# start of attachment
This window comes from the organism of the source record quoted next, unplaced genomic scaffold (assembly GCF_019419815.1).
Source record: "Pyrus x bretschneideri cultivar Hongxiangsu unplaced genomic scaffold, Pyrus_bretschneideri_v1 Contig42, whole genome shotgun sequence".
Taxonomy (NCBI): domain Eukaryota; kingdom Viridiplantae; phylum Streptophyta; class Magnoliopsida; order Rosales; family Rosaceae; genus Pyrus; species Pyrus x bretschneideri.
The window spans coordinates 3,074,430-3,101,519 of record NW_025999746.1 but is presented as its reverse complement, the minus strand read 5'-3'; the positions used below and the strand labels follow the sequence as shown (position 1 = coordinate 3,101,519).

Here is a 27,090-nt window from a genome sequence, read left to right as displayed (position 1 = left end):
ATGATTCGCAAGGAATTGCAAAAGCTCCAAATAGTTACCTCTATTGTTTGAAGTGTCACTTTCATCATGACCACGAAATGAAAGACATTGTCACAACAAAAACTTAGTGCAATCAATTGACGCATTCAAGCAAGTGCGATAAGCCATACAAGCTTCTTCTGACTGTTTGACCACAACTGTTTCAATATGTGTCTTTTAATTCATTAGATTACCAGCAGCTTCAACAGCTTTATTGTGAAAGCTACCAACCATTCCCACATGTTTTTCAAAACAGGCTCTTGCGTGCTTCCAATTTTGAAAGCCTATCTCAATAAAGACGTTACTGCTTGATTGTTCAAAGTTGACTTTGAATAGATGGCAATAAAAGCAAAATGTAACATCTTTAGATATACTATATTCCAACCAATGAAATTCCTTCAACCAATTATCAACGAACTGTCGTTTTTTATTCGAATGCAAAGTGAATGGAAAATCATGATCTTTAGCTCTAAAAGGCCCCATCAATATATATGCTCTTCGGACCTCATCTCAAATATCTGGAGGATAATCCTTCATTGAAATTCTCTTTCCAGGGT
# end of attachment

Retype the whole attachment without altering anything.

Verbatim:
This window comes from the organism of the source record quoted next, unplaced genomic scaffold (assembly GCF_019419815.1).
Source record: "Pyrus x bretschneideri cultivar Hongxiangsu unplaced genomic scaffold, Pyrus_bretschneideri_v1 Contig42, whole genome shotgun sequence".
Taxonomy (NCBI): domain Eukaryota; kingdom Viridiplantae; phylum Streptophyta; class Magnoliopsida; order Rosales; family Rosaceae; genus Pyrus; species Pyrus x bretschneideri.
The window spans coordinates 3,074,430-3,101,519 of record NW_025999746.1 but is presented as its reverse complement, the minus strand read 5'-3'; the positions used below and the strand labels follow the sequence as shown (position 1 = coordinate 3,101,519).

Here is a 27,090-nt window from a genome sequence, read left to right as displayed (position 1 = left end):
ATGATTCGCAAGGAATTGCAAAAGCTCCAAATAGTTACCTCTATTGTTTGAAGTGTCACTTTCATCATGACCACGAAATGAAAGACATTGTCACAACAAAAACTTAGTGCAATCAATTGACGCATTCAAGCAAGTGCGATAAGCCATACAAGCTTCTTCTGACTGTTTGACCACAACTGTTTCAATATGTGTCTTTTAATTCATTAGATTACCAGCAGCTTCAACAGCTTTATTGTGAAAGCTACCAACCATTCCCACATGTTTTTCAAAACAGGCTCTTGCGTGCTTCCAATTTTGAAAGCCTATCTCAATAAAGACGTTACTGCTTGATTGTTCAAAGTTGACTTTGAATAGATGGCAATAAAAGCAAAATGTAACATCTTTAGATATACTATATTCCAACCAATGAAATTCCTTCAACCAATTATCAACGAACTGTCGTTTTTTATTCGAATGCAAAGTGAATGGAAAATCATGATCTTTAGCTCTAAAAGGCCCCATCAATATATATGCTCTTCGGACCTCATCTCAAATATCTGGAGGATAATCCTTCATTGAAATTCTCTTTCCAGGGT